Starts a conditional expression to determine what to do next
1 keyword If(if Condition then Statement;
2 if Condition then Statement else Statement;
The If keyword is used to control the flow of code depending on the logical result of the given condition.
There are two forms of the If statement - one with an else clause, the other not.
If works as follows :
If the condition is true, then the first statement is executed. If false, then this statement is bypassed. If there is an else statement, it is executed instead.
In all cases, the Statement clause must be a contained in a begin/end block if it is longer than one statement in length.
It is an easy mistake to make, but Delphi insists on no ';' after the then statement if an else statement follows.
Related commands
BooleanAllows just True and False values
ElseStarts false section of if, case and try statements
EndKeyword that terminates statement blocks
ThenPart of an if statement - starts the true clause
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Example code : Illustrate the different flavours of the if statement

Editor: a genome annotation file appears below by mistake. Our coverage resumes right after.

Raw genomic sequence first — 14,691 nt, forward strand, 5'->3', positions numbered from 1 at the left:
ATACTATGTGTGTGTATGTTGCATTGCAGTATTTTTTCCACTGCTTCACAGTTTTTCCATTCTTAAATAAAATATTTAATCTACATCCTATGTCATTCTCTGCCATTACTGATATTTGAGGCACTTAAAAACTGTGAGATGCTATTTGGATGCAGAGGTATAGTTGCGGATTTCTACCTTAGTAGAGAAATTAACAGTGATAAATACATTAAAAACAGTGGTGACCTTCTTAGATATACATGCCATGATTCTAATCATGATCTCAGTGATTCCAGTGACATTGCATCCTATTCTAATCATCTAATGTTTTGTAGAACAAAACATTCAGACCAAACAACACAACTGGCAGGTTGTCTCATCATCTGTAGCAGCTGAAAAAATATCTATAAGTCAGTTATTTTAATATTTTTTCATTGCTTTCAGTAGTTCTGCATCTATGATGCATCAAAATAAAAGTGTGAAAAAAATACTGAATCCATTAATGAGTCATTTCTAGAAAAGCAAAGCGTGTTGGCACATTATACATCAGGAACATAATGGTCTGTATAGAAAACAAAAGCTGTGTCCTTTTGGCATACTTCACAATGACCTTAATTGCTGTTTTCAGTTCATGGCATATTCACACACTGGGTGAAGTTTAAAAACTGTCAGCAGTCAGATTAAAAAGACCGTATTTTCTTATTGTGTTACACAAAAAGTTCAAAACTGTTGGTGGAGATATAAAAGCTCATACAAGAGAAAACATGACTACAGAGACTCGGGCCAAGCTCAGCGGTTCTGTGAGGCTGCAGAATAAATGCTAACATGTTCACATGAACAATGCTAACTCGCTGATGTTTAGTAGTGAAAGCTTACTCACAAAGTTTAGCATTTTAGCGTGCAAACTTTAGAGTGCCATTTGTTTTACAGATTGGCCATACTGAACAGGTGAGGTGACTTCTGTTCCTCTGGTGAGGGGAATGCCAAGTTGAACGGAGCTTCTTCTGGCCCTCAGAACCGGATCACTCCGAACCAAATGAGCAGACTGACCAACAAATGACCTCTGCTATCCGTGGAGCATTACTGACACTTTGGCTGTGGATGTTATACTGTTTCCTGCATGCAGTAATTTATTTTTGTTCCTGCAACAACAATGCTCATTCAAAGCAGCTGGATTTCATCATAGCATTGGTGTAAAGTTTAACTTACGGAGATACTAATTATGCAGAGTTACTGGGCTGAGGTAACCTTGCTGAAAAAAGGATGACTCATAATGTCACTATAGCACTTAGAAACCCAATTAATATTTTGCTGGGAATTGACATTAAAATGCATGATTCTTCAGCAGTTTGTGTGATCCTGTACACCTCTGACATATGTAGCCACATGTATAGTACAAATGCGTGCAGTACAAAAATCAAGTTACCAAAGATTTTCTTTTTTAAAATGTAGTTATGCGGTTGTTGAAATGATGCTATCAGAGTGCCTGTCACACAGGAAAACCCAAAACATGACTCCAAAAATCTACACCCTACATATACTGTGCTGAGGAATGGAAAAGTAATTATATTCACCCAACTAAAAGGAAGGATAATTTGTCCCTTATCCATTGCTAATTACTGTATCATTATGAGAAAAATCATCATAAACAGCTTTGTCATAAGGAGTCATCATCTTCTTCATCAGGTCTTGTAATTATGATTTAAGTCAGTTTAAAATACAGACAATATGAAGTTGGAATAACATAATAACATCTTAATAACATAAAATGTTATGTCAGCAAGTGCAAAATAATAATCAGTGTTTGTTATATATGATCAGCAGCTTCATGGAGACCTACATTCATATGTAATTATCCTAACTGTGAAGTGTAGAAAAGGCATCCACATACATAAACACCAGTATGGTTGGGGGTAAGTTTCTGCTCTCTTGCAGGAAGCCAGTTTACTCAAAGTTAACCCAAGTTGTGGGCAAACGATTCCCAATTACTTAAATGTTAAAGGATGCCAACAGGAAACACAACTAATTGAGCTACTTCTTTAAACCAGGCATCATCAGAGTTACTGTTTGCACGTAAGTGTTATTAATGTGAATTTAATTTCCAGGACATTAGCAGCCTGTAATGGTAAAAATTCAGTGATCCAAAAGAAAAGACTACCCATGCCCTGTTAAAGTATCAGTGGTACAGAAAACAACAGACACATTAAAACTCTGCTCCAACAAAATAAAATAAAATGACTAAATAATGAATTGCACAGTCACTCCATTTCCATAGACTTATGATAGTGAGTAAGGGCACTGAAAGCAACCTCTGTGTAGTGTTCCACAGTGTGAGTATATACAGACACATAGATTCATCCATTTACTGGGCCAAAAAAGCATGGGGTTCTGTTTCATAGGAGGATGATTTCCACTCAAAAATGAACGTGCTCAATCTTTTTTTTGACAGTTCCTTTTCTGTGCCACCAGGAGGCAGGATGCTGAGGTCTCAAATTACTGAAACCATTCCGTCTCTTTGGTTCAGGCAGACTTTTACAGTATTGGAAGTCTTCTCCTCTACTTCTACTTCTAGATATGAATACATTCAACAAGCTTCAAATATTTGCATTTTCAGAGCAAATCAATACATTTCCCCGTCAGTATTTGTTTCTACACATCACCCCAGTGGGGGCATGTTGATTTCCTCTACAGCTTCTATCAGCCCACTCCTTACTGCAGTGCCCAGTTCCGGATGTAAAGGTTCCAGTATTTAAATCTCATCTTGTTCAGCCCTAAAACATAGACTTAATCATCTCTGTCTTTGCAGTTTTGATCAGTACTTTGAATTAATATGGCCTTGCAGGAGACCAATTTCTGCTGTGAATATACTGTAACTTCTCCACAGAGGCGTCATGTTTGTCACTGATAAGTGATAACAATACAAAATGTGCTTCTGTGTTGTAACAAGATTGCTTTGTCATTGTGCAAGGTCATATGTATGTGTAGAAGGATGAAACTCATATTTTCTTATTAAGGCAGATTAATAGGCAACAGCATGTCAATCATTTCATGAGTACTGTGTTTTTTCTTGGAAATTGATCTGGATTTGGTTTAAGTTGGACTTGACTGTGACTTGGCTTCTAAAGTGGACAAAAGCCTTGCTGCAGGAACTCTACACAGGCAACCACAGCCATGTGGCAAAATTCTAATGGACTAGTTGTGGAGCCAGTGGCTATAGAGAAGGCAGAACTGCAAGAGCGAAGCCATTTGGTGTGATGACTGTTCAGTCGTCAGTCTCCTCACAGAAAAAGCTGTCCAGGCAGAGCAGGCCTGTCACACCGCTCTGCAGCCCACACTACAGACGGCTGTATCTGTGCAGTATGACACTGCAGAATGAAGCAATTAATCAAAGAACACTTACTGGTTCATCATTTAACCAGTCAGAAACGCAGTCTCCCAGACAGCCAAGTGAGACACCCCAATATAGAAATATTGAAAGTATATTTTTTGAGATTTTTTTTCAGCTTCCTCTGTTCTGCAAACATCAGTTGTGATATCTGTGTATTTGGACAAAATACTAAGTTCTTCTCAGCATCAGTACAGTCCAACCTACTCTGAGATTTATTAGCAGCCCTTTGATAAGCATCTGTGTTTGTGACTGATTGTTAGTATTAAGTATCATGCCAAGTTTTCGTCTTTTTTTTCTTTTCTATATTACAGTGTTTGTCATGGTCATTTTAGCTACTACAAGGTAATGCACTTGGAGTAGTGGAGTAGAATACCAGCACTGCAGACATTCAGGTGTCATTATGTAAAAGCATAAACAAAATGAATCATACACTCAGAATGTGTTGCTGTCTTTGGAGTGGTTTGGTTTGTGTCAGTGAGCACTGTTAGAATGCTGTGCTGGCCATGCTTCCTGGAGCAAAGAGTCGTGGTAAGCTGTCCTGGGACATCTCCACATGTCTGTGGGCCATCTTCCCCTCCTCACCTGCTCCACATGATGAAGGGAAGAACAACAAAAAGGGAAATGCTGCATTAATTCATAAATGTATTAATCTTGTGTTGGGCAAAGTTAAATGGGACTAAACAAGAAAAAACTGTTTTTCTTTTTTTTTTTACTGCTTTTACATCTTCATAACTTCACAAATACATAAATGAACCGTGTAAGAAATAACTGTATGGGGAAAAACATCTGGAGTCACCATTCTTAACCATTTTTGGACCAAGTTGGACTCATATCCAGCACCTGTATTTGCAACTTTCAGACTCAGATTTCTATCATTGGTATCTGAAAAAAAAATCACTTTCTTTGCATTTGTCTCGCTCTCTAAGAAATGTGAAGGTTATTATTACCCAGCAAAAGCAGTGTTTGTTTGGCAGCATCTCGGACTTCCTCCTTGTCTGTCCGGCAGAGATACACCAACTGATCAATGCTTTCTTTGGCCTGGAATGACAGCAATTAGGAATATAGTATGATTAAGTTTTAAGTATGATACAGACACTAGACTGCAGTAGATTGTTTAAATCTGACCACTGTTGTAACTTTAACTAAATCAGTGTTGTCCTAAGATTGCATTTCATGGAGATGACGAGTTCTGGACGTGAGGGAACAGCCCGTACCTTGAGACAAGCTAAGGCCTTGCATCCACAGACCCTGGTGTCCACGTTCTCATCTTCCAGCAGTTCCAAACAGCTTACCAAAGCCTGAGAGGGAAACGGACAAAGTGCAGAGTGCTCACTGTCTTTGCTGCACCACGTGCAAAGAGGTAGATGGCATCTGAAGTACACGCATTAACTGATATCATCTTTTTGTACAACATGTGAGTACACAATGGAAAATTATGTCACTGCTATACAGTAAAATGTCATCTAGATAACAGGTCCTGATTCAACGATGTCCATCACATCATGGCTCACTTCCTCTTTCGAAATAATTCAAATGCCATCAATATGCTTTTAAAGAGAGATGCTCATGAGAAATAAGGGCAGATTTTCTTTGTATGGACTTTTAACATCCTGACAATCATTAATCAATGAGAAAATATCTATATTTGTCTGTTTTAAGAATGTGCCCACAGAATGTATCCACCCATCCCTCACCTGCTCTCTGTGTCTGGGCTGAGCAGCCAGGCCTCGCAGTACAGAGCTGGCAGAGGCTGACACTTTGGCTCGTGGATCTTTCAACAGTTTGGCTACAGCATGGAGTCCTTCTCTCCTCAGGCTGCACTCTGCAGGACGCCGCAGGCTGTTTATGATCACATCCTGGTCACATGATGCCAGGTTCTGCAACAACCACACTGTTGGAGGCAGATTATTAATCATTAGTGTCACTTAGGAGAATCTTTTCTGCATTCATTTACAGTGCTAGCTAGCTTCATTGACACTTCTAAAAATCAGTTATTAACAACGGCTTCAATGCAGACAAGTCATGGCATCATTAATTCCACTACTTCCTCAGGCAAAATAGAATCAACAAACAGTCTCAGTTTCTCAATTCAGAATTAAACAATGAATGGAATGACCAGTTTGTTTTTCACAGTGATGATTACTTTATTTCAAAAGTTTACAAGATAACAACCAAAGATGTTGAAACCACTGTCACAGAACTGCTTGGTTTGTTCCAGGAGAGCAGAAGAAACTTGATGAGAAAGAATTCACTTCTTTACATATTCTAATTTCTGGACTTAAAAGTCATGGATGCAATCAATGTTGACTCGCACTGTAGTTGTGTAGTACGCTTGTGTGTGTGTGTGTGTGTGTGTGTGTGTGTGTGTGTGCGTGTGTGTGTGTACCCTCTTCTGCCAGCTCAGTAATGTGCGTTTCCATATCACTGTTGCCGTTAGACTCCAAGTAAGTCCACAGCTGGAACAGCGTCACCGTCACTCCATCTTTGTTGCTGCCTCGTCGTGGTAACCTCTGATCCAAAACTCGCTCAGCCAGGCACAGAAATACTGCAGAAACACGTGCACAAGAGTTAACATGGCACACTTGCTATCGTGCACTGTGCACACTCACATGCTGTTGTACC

// Illustrate a simple if statement that executes true
  If True then ShowMessage('True!');

  // Illustrate the same, but with multiple actions
  If 1 = 1 then
    ShowMessage('We now have');
    ShowMessage('multiple lines');

  // Illustrate a simple if statement that fails
  If 1 = 2 then ShowMessage('1 = 2');

  // Illustrate an if then else statement
  // Note the lack of a ';' after the 'then' clause
  If False
  then ShowMessage('True')
  else ShowMessage('False');

  // Nested if statements - Delphi sensibly manages associations
  If true then
    If false then
      ShowMessage('Inner then satisfied')
      ShowMessage('Inner else satisfied')
    ShowMessage('Outer else satisfied')
Show full unit code
  We now have
  multiple lines
  Inner else satisfied
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